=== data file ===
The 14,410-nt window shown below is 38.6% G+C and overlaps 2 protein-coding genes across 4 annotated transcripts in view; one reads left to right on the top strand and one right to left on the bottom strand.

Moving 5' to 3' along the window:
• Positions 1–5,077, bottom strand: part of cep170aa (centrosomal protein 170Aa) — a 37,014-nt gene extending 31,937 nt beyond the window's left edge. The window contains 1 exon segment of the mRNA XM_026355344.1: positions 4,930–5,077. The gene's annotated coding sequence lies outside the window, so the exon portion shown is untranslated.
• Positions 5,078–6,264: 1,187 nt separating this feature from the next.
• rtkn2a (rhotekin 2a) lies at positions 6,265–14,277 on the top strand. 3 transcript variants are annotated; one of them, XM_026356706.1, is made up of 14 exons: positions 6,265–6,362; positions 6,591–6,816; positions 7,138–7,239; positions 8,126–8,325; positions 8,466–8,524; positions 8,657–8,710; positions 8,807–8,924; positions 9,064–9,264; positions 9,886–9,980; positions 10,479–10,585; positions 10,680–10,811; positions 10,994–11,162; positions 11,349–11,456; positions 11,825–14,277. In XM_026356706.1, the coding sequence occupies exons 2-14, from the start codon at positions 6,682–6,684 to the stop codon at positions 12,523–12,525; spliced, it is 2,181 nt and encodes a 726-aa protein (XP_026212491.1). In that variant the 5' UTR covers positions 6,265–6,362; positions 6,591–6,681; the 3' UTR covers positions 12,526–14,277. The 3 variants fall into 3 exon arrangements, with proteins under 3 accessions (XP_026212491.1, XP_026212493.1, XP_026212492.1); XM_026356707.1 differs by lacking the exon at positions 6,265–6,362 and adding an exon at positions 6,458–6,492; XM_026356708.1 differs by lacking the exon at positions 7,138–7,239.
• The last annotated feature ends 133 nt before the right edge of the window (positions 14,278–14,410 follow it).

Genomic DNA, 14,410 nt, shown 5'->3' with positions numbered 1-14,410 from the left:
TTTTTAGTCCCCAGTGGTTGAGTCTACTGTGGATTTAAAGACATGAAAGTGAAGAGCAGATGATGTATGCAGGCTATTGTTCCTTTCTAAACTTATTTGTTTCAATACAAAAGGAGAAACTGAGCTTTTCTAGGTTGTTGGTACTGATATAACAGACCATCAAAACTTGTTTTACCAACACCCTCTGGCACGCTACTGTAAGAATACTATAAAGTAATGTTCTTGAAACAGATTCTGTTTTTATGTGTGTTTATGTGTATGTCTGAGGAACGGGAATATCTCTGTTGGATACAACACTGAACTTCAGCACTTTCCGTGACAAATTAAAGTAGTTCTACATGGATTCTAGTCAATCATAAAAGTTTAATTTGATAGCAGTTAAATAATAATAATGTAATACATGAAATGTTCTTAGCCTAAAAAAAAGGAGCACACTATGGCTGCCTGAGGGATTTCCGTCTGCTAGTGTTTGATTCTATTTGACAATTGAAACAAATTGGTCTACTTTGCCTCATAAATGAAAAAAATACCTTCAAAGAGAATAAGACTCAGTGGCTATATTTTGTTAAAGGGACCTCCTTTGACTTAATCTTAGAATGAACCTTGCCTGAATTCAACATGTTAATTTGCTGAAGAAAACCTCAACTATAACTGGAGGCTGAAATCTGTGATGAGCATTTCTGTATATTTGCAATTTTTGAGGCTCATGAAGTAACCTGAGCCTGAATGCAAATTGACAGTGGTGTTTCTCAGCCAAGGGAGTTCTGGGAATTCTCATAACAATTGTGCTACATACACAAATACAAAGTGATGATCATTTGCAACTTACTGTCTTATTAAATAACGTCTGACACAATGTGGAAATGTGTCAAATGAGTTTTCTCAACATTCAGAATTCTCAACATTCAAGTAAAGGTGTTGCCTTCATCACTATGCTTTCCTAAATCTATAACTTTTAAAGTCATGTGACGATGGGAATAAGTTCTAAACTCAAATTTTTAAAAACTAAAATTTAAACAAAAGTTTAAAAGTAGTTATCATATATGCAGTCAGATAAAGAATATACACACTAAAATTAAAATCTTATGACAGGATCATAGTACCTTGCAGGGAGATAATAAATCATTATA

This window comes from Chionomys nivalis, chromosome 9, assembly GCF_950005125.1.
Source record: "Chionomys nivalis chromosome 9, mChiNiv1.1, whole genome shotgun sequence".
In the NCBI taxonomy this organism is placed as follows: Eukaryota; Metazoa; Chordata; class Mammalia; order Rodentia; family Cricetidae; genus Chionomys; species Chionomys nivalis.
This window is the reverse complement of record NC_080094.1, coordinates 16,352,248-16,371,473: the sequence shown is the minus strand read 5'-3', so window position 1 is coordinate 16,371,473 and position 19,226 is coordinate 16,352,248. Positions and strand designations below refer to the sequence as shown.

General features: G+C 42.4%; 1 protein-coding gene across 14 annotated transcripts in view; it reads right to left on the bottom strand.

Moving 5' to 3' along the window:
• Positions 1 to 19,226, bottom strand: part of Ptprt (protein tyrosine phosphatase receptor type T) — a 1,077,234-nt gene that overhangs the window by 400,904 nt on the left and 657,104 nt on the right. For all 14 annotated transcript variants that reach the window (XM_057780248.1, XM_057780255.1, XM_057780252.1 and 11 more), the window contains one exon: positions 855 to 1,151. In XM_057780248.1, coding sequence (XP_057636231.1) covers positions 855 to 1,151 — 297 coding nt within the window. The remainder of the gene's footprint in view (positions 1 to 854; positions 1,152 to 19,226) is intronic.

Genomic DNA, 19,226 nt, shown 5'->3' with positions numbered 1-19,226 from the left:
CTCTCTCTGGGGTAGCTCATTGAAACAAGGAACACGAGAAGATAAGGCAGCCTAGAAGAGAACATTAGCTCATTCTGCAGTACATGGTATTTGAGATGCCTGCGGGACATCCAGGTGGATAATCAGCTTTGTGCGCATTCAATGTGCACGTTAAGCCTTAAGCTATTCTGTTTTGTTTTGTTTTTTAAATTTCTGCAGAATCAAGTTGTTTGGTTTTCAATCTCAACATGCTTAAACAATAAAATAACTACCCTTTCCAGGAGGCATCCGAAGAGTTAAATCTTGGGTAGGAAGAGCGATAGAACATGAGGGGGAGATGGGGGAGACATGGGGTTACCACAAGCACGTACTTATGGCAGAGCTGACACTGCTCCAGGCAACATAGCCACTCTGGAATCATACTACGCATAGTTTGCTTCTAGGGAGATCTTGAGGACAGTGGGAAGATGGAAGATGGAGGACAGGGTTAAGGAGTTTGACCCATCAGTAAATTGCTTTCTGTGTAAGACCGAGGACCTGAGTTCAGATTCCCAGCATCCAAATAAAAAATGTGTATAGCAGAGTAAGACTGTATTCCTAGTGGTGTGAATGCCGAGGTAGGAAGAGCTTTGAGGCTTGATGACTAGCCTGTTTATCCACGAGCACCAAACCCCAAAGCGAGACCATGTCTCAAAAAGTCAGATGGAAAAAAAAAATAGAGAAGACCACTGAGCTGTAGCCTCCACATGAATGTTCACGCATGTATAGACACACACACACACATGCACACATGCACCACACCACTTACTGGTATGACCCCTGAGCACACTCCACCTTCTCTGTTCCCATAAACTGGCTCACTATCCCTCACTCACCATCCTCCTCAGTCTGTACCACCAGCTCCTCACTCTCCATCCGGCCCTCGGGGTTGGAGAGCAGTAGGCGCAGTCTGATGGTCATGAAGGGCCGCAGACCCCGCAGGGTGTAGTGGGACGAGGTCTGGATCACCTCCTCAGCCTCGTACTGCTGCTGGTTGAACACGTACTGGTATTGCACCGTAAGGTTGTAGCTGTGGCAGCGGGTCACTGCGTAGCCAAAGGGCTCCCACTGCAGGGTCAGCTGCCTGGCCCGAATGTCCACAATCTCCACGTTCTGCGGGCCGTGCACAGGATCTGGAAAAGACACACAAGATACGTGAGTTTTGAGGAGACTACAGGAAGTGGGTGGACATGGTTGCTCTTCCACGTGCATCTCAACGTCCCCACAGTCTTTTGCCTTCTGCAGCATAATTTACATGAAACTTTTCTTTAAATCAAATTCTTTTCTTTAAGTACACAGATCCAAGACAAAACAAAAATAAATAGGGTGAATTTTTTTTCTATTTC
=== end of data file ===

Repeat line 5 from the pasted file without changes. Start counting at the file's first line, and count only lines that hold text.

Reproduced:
• rtkn2a (rhotekin 2a) lies at positions 6,265–14,277 on the top strand. 3 transcript variants are annotated; one of them, XM_026356706.1, is made up of 14 exons: positions 6,265–6,362; positions 6,591–6,816; positions 7,138–7,239; positions 8,126–8,325; positions 8,466–8,524; positions 8,657–8,710; positions 8,807–8,924; positions 9,064–9,264; positions 9,886–9,980; positions 10,479–10,585; positions 10,680–10,811; positions 10,994–11,162; positions 11,349–11,456; positions 11,825–14,277. In XM_026356706.1, the coding sequence occupies exons 2-14, from the start codon at positions 6,682–6,684 to the stop codon at positions 12,523–12,525; spliced, it is 2,181 nt and encodes a 726-aa protein (XP_026212491.1). In that variant the 5' UTR covers positions 6,265–6,362; positions 6,591–6,681; the 3' UTR covers positions 12,526–14,277. The 3 variants fall into 3 exon arrangements, with proteins under 3 accessions (XP_026212491.1, XP_026212493.1, XP_026212492.1); XM_026356707.1 differs by lacking the exon at positions 6,265–6,362 and adding an exon at positions 6,458–6,492; XM_026356708.1 differs by lacking the exon at positions 7,138–7,239.